Starting today, a regular feature with the Jersey Office of the Information Commissioner (JOIC). Data protection can be a complex subject, so we have partnered with JOIC to help make it more understandable plus we answer your questions.
Today, we are joined by Anne King, Communications and Operations Manager.
The viability of a society and the success of its economy relies, in the end, on trust. Individuals must be able to trust industry to treat them fairly and in accordance with a law which is all about people protection – the Data Protection (Jersey) Law 2018 (the Law).
Trust becomes even more essential in an era of rapidly advancing technology that poses increasingly higher risks to the rights and freedoms of individuals. New technologies are improving the quality of life in many ways, including facilitating advances in medical treatments. Large volumes of personal data of varying levels of sensitivity being stored electronically, however, are increasing the risk of financial loss or personal humiliation through the loss or theft of that data.
All businesses, charities, public bodies, clubs and associations must ensure that they respect the personal information they use within their activities and allow individuals to exercise greater control over their personal data as a basic human right.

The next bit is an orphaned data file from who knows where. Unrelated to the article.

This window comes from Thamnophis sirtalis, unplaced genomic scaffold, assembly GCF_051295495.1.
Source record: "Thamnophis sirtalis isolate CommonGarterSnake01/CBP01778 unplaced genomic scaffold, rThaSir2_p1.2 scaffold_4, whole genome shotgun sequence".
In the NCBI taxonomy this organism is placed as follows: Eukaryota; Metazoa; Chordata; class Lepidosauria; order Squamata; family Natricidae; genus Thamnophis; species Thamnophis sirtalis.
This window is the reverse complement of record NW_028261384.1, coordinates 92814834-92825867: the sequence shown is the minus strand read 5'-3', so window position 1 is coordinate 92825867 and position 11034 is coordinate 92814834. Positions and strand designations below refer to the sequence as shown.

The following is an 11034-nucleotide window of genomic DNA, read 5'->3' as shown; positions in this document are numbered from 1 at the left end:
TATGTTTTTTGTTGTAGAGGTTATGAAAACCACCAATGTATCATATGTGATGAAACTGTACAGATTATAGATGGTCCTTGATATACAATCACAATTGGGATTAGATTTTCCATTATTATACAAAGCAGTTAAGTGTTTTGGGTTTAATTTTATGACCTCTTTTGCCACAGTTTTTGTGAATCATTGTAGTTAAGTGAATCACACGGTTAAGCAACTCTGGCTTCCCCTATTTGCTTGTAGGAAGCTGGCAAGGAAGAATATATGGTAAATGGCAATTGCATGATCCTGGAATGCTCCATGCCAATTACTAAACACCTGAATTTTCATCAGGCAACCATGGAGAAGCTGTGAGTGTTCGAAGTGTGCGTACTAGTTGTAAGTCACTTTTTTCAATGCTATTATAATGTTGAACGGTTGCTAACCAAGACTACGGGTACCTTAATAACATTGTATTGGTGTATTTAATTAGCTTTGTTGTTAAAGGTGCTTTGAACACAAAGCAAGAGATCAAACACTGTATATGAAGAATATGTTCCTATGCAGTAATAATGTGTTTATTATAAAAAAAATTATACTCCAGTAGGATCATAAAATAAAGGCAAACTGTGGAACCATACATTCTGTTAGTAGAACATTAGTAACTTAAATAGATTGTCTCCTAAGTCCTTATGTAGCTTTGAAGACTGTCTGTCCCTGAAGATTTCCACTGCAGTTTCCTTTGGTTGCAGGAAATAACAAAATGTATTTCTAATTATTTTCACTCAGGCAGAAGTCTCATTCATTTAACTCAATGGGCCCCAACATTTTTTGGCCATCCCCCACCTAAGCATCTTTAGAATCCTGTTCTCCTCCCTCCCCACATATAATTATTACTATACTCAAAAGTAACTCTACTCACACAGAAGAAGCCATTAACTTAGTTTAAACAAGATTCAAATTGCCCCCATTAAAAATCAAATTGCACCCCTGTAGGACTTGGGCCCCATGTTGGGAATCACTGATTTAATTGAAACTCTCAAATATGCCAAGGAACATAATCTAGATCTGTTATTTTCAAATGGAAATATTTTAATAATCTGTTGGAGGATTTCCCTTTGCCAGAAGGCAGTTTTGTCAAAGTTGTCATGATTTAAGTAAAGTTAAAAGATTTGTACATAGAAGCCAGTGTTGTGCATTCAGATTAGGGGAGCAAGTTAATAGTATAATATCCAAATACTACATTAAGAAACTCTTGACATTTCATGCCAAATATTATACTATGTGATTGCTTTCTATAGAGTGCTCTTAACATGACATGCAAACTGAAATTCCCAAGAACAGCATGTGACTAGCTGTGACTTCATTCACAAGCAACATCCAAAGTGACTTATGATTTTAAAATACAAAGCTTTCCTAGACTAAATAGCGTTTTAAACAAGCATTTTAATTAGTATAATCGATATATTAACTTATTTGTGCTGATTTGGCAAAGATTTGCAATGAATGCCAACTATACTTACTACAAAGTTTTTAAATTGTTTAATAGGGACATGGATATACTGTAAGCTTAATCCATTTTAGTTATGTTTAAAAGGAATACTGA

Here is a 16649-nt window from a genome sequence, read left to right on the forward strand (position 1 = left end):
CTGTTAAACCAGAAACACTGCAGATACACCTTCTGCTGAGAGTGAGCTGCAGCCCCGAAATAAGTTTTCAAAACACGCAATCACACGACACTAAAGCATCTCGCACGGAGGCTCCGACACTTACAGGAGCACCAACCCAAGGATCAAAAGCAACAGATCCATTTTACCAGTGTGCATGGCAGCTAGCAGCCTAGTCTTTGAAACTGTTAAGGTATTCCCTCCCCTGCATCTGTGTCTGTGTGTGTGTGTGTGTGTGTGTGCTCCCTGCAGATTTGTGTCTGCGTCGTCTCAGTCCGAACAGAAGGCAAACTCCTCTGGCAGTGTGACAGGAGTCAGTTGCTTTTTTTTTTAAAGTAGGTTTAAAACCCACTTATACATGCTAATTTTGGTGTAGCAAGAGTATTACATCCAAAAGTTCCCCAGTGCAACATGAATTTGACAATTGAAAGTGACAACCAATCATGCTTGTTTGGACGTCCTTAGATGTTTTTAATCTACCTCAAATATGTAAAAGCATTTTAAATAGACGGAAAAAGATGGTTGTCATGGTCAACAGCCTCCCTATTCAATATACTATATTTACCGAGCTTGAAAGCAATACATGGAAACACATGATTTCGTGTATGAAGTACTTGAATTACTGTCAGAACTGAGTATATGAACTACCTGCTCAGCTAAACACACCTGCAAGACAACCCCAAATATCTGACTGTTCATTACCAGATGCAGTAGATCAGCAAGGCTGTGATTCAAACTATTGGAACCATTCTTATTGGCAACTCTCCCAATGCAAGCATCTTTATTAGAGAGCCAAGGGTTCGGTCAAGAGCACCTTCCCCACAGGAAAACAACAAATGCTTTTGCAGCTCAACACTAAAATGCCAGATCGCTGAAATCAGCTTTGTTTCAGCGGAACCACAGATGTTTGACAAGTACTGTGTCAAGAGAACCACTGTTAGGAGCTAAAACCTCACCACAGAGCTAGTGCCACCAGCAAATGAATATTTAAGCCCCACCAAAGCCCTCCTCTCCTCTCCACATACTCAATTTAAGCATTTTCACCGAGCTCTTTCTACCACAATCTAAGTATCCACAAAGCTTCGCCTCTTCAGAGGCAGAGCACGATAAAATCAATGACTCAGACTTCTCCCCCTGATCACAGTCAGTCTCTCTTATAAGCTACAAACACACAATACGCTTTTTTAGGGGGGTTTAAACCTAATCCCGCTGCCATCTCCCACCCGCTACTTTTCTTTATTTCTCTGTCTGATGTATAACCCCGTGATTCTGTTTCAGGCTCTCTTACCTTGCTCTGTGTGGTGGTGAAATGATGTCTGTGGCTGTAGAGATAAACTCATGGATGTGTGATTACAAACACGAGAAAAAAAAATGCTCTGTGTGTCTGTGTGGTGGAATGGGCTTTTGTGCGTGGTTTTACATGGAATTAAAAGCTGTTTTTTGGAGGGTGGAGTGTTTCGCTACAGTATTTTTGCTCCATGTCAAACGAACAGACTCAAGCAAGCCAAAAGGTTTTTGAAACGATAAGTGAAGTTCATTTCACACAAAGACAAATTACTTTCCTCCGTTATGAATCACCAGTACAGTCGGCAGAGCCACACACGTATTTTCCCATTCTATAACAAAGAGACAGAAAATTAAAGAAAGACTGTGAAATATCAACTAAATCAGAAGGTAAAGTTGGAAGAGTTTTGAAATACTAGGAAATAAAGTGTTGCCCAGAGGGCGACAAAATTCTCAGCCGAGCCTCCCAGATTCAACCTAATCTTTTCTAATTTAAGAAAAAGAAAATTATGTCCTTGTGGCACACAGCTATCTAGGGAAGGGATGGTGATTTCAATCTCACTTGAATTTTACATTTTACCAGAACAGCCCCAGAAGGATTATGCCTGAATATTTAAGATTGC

Data protection has been in place in Jersey since 1987. The most recent law in 2018 has been significantly enhanced to ensure that it offers ‘up to date’ protection for personal information, that is your information and mine, in the face of vast advances in technology. Historically, personal information has been used without regard to the detriment or distress caused to the individual in its use and abuse.
Question 1: I’m a window cleaner and keep my round details in a book, not on a computer. Do I need to register with JOIC?
To answer the window cleaner, yes you are required to be registered with our office as you are established in Jersey and are using personal information about individuals.
You are keeping the information on paper and in an organised manner to be able to operate your rounds, collect payment, book in new clients and make notes of any specific instructions.
Question 2: What do I get in return for the registration fee?
For the sole trader and small business community, the JOIC office (and website) offers unlimited resources of guidance and checklists to help organisations meet compliance needs and we are at the end of a telephone to help with any query. Data protection is about keeping personal information safe – not only your personal information but also that of friends and family.
JOIC’s work is funded by the fees you pay when registering your data processing activities with our office. That work involves ensuring that every organisation in Jersey complies with the Data Protection laws. It also includes an extensive education programme raising awareness of information rights, public awareness campaigns and enforcing non-compliance where appropriate.
Compliance in safeguarding personal information is critical for the industry and the island’s reputation as a safe place to live and do business. Without a data protection regulator, Jersey would be unable to ensure data flows in and out of the Island are protected, and we would not be able to flourish on the international finance stage.